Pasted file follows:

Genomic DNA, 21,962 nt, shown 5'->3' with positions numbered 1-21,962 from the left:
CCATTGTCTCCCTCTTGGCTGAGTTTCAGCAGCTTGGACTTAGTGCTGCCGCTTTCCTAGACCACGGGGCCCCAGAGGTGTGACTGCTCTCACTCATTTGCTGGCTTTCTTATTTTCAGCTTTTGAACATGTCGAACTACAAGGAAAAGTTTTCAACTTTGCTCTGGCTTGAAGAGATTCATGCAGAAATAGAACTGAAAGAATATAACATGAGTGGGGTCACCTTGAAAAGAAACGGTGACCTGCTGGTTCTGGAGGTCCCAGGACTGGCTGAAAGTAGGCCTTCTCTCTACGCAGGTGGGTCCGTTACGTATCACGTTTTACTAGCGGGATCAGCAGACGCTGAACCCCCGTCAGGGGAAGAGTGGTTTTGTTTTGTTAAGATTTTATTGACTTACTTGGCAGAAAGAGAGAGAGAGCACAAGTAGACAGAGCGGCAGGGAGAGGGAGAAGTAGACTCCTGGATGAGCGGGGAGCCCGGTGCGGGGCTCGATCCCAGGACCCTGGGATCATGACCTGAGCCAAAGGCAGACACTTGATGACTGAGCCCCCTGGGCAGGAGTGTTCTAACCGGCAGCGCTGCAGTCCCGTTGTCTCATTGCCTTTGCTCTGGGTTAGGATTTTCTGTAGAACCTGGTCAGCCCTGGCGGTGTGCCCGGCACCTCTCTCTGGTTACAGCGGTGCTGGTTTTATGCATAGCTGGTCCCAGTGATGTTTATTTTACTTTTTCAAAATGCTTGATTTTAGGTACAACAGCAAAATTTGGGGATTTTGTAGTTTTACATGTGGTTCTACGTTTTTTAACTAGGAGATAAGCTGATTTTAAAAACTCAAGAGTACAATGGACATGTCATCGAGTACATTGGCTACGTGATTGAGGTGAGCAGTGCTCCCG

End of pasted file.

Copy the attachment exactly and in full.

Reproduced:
Genomic DNA, 21,962 nt, shown 5'->3' with positions numbered 1-21,962 from the left:
CCATTGTCTCCCTCTTGGCTGAGTTTCAGCAGCTTGGACTTAGTGCTGCCGCTTTCCTAGACCACGGGGCCCCAGAGGTGTGACTGCTCTCACTCATTTGCTGGCTTTCTTATTTTCAGCTTTTGAACATGTCGAACTACAAGGAAAAGTTTTCAACTTTGCTCTGGCTTGAAGAGATTCATGCAGAAATAGAACTGAAAGAATATAACATGAGTGGGGTCACCTTGAAAAGAAACGGTGACCTGCTGGTTCTGGAGGTCCCAGGACTGGCTGAAAGTAGGCCTTCTCTCTACGCAGGTGGGTCCGTTACGTATCACGTTTTACTAGCGGGATCAGCAGACGCTGAACCCCCGTCAGGGGAAGAGTGGTTTTGTTTTGTTAAGATTTTATTGACTTACTTGGCAGAAAGAGAGAGAGAGCACAAGTAGACAGAGCGGCAGGGAGAGGGAGAAGTAGACTCCTGGATGAGCGGGGAGCCCGGTGCGGGGCTCGATCCCAGGACCCTGGGATCATGACCTGAGCCAAAGGCAGACACTTGATGACTGAGCCCCCTGGGCAGGAGTGTTCTAACCGGCAGCGCTGCAGTCCCGTTGTCTCATTGCCTTTGCTCTGGGTTAGGATTTTCTGTAGAACCTGGTCAGCCCTGGCGGTGTGCCCGGCACCTCTCTCTGGTTACAGCGGTGCTGGTTTTATGCATAGCTGGTCCCAGTGATGTTTATTTTACTTTTTCAAAATGCTTGATTTTAGGTACAACAGCAAAATTTGGGGATTTTGTAGTTTTACATGTGGTTCTACGTTTTTTAACTAGGAGATAAGCTGATTTTAAAAACTCAAGAGTACAATGGACATGTCATCGAGTACATTGGCTACGTGATTGAGGTGAGCAGTGCTCCCG